U considers penalties for riot participants

Maggie Hessel-Mial

Robert Jones, University vice president for campus life, said the riots in Dinkytown early Sunday morning were an “embarrassment” to the student body but declined to comment on whether police officers used appropriate force.

On Monday, Jones said University officials plan to check police reports against University records to see if the 25 people arrested Saturday are students. Jones said officials are considering suspending or expelling people if they committed “egregious violations of the conduct code.”

Jones said the police presence on campus was definitely necessary but said he would need more information before either validating or dismissing student concerns that police used excessive measures to stop rioters.

Students and police officers clashed after the Gophers hockey team won the NCAA National Championship on Saturday night. The clash resulted in property damage in both Dinkytown and Stadium Village and the use of pepper spray and riot sticks by police officers.

“The celebration crossed the line into mob behavior with property damage both on and off campus,” Jones said. “It was destruction to each of us as members of this community.”

University police Capt. Steve Johnson said police used pepper spray because it’s less offensive than other ways of controlling the crowd.

“Of the resources available to us, the chemical aerosol was the least dangerous to officers and the public,” Johnson said.

Paul Lobitz, a sophomore genetics, cell biology and development major, said officers sprayed him and a friend.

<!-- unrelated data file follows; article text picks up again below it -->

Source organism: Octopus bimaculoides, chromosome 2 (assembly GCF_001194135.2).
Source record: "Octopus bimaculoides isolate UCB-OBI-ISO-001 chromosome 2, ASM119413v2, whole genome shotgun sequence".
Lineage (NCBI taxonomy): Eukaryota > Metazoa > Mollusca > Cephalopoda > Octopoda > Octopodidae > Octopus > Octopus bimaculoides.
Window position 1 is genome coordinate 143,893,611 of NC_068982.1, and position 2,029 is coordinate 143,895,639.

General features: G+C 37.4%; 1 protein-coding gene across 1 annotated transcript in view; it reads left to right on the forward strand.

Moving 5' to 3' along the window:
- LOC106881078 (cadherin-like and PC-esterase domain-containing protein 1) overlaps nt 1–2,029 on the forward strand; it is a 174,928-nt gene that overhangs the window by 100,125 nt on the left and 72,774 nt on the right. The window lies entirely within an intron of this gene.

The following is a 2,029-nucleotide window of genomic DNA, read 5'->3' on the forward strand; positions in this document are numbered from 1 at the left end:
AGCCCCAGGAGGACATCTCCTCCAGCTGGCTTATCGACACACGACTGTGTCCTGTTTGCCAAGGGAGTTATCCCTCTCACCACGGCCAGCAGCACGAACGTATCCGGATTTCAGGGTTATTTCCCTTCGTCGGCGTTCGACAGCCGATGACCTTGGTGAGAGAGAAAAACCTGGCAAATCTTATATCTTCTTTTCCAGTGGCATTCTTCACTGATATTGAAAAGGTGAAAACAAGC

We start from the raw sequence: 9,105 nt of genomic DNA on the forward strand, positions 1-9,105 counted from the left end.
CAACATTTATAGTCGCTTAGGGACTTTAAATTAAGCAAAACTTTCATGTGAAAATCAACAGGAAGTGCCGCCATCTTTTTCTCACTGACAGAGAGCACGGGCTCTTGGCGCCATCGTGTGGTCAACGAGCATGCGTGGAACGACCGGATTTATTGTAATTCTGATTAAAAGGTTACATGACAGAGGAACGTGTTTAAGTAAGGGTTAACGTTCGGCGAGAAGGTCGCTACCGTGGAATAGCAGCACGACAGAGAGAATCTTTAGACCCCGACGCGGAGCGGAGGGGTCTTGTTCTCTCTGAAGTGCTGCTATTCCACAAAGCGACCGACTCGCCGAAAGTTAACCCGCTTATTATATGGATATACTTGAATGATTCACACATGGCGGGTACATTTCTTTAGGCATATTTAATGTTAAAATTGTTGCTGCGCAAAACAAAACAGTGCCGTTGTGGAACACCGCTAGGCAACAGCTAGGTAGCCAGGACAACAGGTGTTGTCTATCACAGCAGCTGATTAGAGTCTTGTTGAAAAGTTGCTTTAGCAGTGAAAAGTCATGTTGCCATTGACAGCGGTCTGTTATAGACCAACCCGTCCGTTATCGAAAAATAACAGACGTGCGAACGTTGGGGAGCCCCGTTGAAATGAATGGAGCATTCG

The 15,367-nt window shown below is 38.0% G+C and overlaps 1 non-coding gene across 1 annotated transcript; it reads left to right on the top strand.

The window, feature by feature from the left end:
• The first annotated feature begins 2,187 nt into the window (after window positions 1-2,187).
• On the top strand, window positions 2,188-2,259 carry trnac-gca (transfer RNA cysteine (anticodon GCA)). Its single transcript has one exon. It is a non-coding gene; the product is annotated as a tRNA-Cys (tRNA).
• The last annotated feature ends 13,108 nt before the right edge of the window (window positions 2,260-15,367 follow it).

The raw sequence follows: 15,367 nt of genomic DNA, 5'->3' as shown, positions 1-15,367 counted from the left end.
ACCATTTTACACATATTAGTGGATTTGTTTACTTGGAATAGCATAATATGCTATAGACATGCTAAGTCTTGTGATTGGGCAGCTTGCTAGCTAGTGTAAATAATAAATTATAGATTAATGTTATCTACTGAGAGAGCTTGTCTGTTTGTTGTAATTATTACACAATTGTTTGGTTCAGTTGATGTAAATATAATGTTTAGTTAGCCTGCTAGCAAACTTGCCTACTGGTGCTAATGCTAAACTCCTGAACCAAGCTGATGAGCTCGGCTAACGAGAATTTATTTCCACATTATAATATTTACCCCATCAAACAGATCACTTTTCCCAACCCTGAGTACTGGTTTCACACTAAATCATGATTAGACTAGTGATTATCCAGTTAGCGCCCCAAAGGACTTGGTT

Lobitz said officers covered his face from forehead to chin and shot so much pepper spray at him that his friends had to put him in a shower so he could start breathing again.

Because he was intoxicated, yelled an obscenity at police and stopped backing away from police advances, Lobitz said, he could understand why he was sprayed.

“But my friend – when they hit him – he was just trying to pull me back. That made us mad,” Lobitz said. “My friend didn’t say a thing.”

University juniors Matt Ducette and Matt Kramer were both in Dinkytown during the riots.

Kramer said he thought the incident was blown out of proportion when police arrived in riot gear. He said he was involved in the celebration but did not antagonize the police officers.

“I would never throw a bottle,” he said. “I don’t care how many championships we win.”

Ducette said he was at the scene because he was interested in watching what was happening, not because he wanted to get involved.

“There was only a small percentage of people causing problems,” Ducette said. “It seemed like cops took it too far.”

Some students on campus agreed with the administration that the riots were out of control.

“It’s ridiculous. It took away from the win,” said Keita Fukuyama, an Institute of Technology senior who did not see the riots. “People don’t have to do damage to celebrate.”

Minnesota Student Association President Dan Kelly, also a member of The Minnesota Daily Board of Directors, said he has talked to several students who are upset the event happened.

“A small majority tainted the reputation of the rest of us. If an individual trashed someone’s property or harmed another student, there should be serious consequences,” he said.

Kelly said he does not think everyone who was involved should be suspended or expelled.

Nathan Raygor, a College of Liberal Arts junior, said he thought some of the students were out of control, but he questioned the way police tried to control the crowds.

“The argument police gave was they were getting the crowd out of the trafficway. The crowd started in Northrop Mall and the police seemed to be pushing them toward the trafficway,” Raygor said. “The police should have dispersed the crowd. They weren’t dispersing them, they were chasing them.”

Jones said he is encouraging students to come forward with any information on those involved in the acts.

Maggie Hessel-Mial welcomes comments at [email protected]
Travis Reed welcomes comments at [email protected]